This is a guest post by Sean Platt, a freelance ghostwriter.
Debt is the mortal enemy of practicality; a sneaky snake that whispers all is well.
Credit is easy enough to get, but far from cheap. Financial management can be tough enough when you’re a two-income family with steady paychecks to share, but for twenty-somethings straight out of college, trying to balance a brand new life with a boggling budget and freelancers who (let’s face it) jump from job to job, things can easily drift from difficult to disaster.
Millions of people in the United States are juggling way too much debt and don’t have a solid method or sound hope of climbing from the hole they’ve dug themselves, shovel by shovel.
Countless twenty-somethings are living paycheck to paycheck, month to month, constantly wondering to where their dollars are disappearing. And freelancers find it hard to navigate their best course as their income wavers with the stability of a weather vane in stormy weather.
Late last year, my wife Cindy and I made a decision. After running a small pre-school together for a few years, we decided to close it. My wife is a twenty year veteran teacher and had always longed for a school of her own. We decided to open our pre-school. She could teach while we both spent the first five years with our two wee-ones.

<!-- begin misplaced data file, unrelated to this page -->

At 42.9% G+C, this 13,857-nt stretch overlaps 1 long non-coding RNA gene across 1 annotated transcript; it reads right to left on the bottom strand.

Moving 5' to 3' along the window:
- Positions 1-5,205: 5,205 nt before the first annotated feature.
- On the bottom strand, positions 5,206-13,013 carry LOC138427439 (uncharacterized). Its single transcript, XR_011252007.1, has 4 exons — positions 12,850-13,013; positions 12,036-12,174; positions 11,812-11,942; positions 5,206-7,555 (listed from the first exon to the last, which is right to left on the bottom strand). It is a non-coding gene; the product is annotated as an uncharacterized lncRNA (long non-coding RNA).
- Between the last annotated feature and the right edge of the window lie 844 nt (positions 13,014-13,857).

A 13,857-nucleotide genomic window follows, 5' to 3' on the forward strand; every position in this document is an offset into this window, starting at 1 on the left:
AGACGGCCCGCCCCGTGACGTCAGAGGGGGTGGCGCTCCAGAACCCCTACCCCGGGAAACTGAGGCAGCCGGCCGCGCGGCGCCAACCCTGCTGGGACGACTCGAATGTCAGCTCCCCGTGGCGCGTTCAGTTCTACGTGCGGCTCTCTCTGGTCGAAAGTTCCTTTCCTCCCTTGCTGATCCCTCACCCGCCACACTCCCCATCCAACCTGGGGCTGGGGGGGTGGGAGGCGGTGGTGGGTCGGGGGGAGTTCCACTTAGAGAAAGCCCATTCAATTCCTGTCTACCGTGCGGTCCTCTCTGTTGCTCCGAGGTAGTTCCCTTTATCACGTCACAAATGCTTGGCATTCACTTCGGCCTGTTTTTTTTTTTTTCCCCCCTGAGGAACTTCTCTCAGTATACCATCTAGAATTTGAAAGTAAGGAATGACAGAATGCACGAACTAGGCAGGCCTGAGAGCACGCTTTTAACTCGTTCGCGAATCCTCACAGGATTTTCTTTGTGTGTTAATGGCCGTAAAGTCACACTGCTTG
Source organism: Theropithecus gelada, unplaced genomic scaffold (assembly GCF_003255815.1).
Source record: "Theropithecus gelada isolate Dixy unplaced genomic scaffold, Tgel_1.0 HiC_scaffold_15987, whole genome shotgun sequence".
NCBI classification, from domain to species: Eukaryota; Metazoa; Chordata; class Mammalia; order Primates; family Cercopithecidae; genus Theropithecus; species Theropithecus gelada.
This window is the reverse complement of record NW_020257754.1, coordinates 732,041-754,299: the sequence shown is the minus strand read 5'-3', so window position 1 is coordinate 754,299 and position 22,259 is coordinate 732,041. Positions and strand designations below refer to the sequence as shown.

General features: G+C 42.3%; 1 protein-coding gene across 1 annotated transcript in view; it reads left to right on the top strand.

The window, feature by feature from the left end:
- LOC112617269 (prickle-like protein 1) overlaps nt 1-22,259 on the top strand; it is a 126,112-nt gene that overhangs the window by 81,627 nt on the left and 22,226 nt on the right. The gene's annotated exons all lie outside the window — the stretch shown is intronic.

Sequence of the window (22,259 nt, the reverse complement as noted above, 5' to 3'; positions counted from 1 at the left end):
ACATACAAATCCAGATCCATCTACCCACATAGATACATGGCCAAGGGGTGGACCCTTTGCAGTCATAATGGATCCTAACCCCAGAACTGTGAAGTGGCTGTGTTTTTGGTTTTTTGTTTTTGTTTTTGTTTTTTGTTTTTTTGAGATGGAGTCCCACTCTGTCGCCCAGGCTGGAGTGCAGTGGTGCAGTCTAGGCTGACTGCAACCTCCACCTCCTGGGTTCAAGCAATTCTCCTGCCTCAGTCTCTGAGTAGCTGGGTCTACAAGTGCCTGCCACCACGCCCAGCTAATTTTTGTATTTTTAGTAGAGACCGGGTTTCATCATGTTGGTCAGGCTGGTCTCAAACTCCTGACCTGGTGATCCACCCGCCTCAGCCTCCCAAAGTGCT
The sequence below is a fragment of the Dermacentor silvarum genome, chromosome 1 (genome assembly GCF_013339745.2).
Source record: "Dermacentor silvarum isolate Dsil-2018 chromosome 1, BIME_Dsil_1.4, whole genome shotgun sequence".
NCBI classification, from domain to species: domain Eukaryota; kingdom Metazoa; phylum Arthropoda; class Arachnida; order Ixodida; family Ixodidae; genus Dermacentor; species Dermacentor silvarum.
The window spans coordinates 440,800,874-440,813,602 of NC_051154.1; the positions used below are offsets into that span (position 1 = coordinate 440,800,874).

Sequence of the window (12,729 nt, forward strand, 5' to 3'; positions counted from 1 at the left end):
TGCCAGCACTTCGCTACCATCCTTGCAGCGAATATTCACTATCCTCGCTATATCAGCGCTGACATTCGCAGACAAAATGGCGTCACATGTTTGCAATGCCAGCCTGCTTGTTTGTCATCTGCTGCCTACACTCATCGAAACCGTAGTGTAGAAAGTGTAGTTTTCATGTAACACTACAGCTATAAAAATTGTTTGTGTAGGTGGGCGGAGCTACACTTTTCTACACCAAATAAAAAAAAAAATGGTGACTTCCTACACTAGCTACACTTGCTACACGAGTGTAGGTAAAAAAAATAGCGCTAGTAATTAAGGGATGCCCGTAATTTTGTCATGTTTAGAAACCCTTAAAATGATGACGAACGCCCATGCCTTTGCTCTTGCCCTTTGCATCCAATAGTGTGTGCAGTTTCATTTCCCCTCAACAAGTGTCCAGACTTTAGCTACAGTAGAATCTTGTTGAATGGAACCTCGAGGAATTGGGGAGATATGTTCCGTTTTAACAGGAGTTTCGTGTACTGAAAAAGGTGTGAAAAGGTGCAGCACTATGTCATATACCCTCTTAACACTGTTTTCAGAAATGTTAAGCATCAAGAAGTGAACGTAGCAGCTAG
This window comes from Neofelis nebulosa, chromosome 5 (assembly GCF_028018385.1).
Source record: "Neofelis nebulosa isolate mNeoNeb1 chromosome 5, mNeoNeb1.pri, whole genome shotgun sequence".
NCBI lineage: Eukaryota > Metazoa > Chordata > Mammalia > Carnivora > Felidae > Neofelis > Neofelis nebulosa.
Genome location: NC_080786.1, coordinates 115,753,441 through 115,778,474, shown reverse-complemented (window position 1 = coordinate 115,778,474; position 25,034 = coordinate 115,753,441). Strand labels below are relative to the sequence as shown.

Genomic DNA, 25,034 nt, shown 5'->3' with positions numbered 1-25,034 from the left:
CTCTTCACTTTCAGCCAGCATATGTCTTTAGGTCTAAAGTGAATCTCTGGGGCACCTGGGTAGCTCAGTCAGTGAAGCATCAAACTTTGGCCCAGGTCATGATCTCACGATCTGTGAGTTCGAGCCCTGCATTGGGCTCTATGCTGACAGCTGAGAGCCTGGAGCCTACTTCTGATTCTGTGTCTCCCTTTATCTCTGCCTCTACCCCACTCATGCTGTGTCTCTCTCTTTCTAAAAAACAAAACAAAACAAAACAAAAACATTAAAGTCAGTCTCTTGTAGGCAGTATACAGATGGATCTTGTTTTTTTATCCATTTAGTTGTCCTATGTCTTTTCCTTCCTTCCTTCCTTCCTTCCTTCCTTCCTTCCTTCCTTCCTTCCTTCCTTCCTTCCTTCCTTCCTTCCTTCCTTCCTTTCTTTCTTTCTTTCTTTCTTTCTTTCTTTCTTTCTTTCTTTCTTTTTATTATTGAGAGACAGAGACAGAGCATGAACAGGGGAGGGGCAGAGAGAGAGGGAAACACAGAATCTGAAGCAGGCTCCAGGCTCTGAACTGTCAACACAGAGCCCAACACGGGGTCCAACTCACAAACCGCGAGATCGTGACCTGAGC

We discovered rather quickly that our little school had a low ceiling and narrow walls. Unless we made a change, we would be stuck running around the same old track forever. About this same time I discovered that I’m a born writer; few things make me as happy as when all my syllables are singing.
We decided to close the pre-school and carve out a living online, me with my writing and the two of us building an online academy together. We went from hardly enough income to no income at all, risking it all for the promise of possibility and potential.
We needed to quickly figure out how to keep food on the table, clothes on the kids, and a roof over our heads. We have always been careful, but all of a sudden like millions of Americans, we were living by the skin of our teeth. Credit cards mounted and I took each and every job that pinged my inbox.
The worst is now a memory, but we must continue to be careful as we skate along the razor’s edge of risk. Without sound financial planning and management, we would not have been able to take the risk and would have never accessed any reward. If we had leapt without preparation we would have only plummeted to an unknown and unwelcome fate.
Number crunching isn’t easy and rarely fun. Consistent discipline even less so. Yet without these fundamental habits, you are only begging fate to keep you running around the track.